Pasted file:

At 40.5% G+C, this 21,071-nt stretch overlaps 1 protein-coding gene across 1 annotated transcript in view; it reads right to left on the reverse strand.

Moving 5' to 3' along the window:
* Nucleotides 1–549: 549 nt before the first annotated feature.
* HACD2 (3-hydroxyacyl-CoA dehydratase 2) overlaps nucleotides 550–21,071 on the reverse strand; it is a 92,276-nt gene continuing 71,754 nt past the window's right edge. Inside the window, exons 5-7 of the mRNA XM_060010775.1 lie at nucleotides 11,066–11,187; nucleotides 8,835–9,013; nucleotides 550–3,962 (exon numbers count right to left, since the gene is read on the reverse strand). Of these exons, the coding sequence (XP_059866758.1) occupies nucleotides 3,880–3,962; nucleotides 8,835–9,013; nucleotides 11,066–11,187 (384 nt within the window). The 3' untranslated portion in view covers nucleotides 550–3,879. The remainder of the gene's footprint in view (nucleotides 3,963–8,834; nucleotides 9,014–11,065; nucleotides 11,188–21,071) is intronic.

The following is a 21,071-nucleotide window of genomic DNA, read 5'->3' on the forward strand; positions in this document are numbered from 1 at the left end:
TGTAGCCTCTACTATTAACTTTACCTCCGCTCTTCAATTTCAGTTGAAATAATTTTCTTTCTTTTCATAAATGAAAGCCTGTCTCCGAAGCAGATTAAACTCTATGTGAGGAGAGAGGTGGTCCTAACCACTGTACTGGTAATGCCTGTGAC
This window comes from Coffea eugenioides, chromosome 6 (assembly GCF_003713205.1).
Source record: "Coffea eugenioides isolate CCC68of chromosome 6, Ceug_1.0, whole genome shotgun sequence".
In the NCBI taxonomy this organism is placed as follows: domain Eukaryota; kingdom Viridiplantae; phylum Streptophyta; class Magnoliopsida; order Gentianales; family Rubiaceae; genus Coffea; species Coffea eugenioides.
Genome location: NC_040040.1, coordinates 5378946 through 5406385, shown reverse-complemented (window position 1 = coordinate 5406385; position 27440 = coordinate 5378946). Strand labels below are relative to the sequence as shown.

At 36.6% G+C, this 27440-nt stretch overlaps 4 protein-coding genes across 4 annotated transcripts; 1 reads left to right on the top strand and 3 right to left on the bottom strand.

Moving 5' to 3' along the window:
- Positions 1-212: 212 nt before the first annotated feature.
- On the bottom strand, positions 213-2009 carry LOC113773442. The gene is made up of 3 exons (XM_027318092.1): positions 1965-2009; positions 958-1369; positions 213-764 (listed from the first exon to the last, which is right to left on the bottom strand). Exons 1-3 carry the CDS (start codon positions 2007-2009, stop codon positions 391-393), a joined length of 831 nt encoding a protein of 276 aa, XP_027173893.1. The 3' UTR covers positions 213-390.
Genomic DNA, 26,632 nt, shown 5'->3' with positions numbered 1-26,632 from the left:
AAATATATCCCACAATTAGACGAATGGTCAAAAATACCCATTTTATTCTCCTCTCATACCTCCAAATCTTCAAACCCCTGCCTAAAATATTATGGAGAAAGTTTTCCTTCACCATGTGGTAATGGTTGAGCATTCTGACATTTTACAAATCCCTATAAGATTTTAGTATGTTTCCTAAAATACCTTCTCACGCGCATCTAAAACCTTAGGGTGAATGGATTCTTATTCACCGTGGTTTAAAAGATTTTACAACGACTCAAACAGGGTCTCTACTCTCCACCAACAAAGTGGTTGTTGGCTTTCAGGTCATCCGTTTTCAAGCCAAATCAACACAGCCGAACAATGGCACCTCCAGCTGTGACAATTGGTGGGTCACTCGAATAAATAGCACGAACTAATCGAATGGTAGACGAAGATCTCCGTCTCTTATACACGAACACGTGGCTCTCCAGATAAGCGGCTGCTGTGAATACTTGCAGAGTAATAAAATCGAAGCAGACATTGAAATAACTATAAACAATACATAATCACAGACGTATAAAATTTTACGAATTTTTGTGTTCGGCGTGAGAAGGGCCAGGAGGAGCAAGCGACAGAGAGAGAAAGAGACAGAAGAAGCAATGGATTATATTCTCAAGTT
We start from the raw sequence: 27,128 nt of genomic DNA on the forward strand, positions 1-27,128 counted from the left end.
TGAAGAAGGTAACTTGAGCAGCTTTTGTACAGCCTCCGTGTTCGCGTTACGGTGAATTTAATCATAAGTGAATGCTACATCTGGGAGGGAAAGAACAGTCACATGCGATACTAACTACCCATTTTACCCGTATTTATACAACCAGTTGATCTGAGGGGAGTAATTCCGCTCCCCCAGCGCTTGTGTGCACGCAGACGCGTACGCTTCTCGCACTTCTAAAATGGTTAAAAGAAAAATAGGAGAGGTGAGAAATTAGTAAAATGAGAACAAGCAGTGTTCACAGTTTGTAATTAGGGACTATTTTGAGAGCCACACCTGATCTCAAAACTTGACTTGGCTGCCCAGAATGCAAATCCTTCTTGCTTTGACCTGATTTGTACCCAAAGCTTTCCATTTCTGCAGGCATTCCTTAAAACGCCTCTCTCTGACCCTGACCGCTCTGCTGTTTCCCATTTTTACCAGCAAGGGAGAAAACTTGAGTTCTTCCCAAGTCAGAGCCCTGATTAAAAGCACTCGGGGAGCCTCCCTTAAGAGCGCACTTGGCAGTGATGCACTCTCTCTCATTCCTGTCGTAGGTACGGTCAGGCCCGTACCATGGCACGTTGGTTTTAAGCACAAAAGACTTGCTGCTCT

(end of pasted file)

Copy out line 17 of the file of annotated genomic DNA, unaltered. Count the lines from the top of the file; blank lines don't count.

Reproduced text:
We start from the raw sequence: 27,128 nt of genomic DNA on the forward strand, positions 1-27,128 counted from the left end.